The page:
Although San Francisco is a largely affluent city, the large gap between the wealthy and the impoverished adds to food insecurity issues. This disparity is supplemented by the extremely high cost of living, and physical and cultural barriers. The 2013 resolution passed by the SF Board of Supervisors states the Food Security Task Force’s commitment to building a food secure and hunger-free San Francisco by 2020. They are now working in conjunction with community-based food programs and government meal programs to combat food insecurity in the city.
Paula Jones,a member of the Food Security Task Force, and also the director of food systems for the San Francisco Department of Public Health. said that a large problem with food security in San Francisco is the high cost of living in the city. Federal nutrition programs are based on income, but they are not adjusted to variations in cost of living. “That makes it harder for people who live here who maybe don’t qualify for food stamps […] but are still possibly dealing with tough choices when it comes to their budgets,” said Jones.
Save-More Liquor and Grocery is located on the corner of Divisadero and McAllister. One of the owners, Sam, admitted that they stock only about five percent fresh food, as he gestured to a wicker basket next to the register filled with oranges and Granny Smith apples. The rest of the grocery portion of the store consisted of boxed, canned and frozen food items. There are neighborhoods in San Francisco that do not have any grocery stores that stock fresh produce. Bernal Heights, for example, has very few grocery store options that sell nutritional items, forcing some to rely on small stores like Save-More.
Denzel Richards, found loading his trunk with shopping bags full of food in the parking lot of Smart & Final, is one San Franciscan who has experienced food insecurity firsthand. He lives in a low-income household in Bernal Heights with his family. They use CalFresh food stamps to help out with meeting their needs, but in his experience the programs are unreliable. “It’s all kind of inconvenient and there’s some limitations. We’re going to go back and try to reapply because it does help, but you need more options,” said Richards. Richards has a wife and two children at home, and often they eat from fast-food restaurants or have meals comprised mostly of filling carbs.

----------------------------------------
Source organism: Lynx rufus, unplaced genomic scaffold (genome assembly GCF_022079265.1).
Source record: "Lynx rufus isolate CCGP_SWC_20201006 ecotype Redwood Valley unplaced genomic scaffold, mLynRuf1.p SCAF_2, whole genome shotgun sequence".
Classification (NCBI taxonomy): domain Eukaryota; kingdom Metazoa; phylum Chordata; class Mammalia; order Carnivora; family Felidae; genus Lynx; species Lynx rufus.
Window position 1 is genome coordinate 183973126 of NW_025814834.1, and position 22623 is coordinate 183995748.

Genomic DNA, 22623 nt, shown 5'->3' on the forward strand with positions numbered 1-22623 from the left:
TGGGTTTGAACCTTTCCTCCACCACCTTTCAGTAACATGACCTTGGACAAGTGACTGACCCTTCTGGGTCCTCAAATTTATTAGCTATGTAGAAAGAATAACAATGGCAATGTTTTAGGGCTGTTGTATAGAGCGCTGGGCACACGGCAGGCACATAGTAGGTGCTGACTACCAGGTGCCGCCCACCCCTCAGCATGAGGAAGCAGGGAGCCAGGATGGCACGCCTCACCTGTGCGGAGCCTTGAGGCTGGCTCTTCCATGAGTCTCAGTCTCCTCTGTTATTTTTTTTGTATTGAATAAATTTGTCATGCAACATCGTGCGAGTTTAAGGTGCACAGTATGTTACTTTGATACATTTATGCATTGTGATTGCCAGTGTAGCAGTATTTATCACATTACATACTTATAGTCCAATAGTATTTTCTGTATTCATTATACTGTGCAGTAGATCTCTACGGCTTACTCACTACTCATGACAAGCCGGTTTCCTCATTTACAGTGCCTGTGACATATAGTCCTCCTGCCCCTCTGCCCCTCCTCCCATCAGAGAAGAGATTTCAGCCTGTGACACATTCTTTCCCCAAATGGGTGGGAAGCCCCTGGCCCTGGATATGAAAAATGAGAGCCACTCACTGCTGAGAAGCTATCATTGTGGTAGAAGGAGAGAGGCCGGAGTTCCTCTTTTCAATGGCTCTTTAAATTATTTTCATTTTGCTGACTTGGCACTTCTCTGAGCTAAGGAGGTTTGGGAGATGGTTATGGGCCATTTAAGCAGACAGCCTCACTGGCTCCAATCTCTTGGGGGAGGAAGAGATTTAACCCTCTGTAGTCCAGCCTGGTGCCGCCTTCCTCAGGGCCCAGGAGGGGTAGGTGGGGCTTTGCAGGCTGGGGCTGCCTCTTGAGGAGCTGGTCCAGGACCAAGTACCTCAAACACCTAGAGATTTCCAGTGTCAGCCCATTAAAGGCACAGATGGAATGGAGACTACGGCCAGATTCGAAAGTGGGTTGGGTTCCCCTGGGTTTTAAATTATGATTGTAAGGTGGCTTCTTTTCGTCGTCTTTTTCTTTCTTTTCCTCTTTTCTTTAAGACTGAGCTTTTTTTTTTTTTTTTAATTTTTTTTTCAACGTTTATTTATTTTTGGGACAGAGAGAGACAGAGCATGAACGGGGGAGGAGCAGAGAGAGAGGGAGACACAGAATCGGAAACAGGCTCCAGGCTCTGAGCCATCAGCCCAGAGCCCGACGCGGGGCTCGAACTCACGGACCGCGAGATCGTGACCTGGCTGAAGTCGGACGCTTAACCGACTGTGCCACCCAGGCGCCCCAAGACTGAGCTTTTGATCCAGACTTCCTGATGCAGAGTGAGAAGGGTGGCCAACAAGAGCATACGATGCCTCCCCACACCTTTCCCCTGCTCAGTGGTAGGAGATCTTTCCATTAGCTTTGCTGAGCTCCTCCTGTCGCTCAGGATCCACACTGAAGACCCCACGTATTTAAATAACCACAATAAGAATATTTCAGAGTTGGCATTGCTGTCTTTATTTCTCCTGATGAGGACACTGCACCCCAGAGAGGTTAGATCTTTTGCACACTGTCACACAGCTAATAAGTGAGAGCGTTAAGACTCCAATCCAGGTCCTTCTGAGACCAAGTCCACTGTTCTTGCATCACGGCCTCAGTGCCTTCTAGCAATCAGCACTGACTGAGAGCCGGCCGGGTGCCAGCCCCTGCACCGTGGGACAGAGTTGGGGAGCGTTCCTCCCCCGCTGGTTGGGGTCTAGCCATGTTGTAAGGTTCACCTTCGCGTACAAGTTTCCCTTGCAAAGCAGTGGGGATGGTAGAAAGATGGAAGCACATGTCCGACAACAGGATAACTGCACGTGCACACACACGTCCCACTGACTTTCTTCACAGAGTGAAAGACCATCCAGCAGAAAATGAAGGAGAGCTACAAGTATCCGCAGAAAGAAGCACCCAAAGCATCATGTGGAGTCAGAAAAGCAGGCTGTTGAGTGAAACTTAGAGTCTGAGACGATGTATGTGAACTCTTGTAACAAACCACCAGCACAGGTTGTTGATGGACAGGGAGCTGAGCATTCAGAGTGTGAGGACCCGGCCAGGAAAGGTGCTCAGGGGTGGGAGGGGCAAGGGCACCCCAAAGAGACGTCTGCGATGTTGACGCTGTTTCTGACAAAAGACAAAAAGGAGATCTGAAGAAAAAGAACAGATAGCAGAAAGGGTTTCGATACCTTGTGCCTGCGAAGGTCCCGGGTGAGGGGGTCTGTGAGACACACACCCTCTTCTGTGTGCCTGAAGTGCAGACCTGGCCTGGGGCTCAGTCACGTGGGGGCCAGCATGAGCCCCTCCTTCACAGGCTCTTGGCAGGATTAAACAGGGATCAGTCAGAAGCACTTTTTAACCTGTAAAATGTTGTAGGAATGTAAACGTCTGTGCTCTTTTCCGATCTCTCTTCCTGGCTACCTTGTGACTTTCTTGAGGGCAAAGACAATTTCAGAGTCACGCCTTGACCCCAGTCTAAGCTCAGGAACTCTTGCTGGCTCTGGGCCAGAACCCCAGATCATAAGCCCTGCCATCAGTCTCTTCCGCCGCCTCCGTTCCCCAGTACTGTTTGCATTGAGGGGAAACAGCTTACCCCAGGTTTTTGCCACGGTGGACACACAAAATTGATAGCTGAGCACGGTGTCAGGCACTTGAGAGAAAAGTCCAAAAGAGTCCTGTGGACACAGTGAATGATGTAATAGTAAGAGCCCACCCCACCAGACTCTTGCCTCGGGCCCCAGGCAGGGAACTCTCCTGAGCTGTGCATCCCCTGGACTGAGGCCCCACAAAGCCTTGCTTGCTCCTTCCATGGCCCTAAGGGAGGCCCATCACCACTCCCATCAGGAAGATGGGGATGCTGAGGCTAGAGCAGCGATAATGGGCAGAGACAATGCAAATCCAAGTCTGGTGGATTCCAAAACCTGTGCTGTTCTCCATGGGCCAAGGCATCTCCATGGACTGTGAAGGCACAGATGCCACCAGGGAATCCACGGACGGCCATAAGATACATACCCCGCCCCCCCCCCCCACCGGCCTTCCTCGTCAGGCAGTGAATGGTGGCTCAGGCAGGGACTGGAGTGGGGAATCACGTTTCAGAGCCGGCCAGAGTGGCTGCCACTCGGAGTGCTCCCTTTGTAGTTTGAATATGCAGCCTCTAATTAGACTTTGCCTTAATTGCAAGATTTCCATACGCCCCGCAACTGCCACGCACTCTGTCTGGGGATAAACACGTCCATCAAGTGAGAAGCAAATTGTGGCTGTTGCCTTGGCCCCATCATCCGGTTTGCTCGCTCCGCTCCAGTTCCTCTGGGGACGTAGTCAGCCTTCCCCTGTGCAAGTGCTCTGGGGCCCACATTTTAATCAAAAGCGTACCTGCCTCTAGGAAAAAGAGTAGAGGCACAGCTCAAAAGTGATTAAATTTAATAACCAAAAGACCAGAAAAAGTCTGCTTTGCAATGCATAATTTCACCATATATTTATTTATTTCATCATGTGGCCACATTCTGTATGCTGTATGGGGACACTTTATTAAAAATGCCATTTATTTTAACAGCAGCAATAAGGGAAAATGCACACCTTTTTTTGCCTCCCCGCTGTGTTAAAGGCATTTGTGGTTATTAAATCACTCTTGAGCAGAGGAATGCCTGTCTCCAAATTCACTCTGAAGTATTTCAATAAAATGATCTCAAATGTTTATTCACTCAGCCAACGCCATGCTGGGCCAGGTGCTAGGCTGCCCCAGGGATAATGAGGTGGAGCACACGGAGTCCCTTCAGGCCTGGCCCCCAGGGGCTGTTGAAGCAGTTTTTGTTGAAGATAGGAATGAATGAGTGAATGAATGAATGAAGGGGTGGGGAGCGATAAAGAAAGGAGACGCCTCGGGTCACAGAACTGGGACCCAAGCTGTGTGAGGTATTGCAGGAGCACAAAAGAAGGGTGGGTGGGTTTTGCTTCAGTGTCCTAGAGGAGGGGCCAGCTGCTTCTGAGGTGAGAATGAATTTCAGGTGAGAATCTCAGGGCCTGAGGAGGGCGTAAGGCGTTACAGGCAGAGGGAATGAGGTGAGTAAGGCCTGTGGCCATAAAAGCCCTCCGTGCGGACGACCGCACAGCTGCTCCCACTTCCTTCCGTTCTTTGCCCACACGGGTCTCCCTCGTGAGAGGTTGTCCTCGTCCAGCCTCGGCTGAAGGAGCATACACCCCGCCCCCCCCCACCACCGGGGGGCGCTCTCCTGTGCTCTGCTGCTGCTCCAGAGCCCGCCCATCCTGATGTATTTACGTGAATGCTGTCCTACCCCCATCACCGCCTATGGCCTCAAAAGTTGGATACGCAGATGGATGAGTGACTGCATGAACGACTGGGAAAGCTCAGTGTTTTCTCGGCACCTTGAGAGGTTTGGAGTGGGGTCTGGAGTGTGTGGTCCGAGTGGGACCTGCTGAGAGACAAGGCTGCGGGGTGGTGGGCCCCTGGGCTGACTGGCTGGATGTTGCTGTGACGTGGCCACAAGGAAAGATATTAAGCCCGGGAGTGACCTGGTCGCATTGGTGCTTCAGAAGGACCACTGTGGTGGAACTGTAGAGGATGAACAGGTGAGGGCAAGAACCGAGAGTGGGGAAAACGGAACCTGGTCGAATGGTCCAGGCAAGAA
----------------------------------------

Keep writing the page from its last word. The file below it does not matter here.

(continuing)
“Food recovery allows the food to be redirected from the waste stream and go to people who are experiencing food insecurity,” said Sara Gassman, Food Recovery Network’s Director of Member Support. “In the cases of food recovery, every pound counts. Every meal makes a difference to someone in the community, food that we’re able to recover, even if it’s only like 6 lbs in the evening, you know, that’s still something.”
Another similar program in San Francisco is Food Runners, which collects leftovers from many local businesses and distributes them to food programs in the city. According to their website, their volunteers collect and distribute over 4,000 meals a day.
Efforts by programs such as these help considerably to reduce waste and help meal programs. “It’s an important supplement for individuals. And I think it’s an important part of the whole food security landscape,” said Jones.
Although programs like these help, the Food Security Task Force still must find ways to expand meal programs further and ensure equal access to all to an adequate supply of safe, nutritious food, regardless of any individual socioeconomic status. By getting people to start taking advantage of already existing federal programs, a dent can be made in food insecurity without having to come up with alternative solutions.
Photo courtesy of Colleen Barrett/Foghorn